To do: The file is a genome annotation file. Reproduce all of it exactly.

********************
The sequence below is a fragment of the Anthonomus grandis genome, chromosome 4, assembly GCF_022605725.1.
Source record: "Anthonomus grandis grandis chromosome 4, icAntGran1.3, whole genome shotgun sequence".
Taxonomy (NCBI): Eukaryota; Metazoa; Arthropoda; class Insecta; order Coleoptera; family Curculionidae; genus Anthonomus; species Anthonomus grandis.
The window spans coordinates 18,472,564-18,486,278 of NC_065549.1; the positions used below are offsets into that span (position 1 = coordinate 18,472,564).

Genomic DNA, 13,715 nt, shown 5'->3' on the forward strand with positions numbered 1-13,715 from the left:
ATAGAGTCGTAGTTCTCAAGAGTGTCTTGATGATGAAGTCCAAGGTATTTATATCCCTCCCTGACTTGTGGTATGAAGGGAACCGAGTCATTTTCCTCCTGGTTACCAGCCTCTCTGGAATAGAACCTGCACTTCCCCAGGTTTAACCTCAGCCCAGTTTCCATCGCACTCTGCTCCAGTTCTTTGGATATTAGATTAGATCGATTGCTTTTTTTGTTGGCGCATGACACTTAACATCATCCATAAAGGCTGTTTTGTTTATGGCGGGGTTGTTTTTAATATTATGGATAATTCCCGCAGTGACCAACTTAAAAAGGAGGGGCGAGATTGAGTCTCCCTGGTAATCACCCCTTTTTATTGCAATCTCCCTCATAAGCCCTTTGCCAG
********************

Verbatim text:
The sequence below is a fragment of the Anthonomus grandis genome, chromosome 4, assembly GCF_022605725.1.
Source record: "Anthonomus grandis grandis chromosome 4, icAntGran1.3, whole genome shotgun sequence".
Taxonomy (NCBI): Eukaryota; Metazoa; Arthropoda; class Insecta; order Coleoptera; family Curculionidae; genus Anthonomus; species Anthonomus grandis.
The window spans coordinates 18,472,564-18,486,278 of NC_065549.1; the positions used below are offsets into that span (position 1 = coordinate 18,472,564).

Genomic DNA, 13,715 nt, shown 5'->3' on the forward strand with positions numbered 1-13,715 from the left:
ATAGAGTCGTAGTTCTCAAGAGTGTCTTGATGATGAAGTCCAAGGTATTTATATCCCTCCCTGACTTGTGGTATGAAGGGAACCGAGTCATTTTCCTCCTGGTTACCAGCCTCTCTGGAATAGAACCTGCACTTCCCCAGGTTTAACCTCAGCCCAGTTTCCATCGCACTCTGCTCCAGTTCTTTGGATATTAGATTAGATCGATTGCTTTTTTTGTTGGCGCATGACACTTAACATCATCCATAAAGGCTGTTTTGTTTATGGCGGGGTTGTTTTTAATATTATGGATAATTCCCGCAGTGACCAACTTAAAAAGGAGGGGCGAGATTGAGTCTCCCTGGTAATCACCCCTTTTTATTGCAATCTCCCTCATAAGCCCTTTGCCAG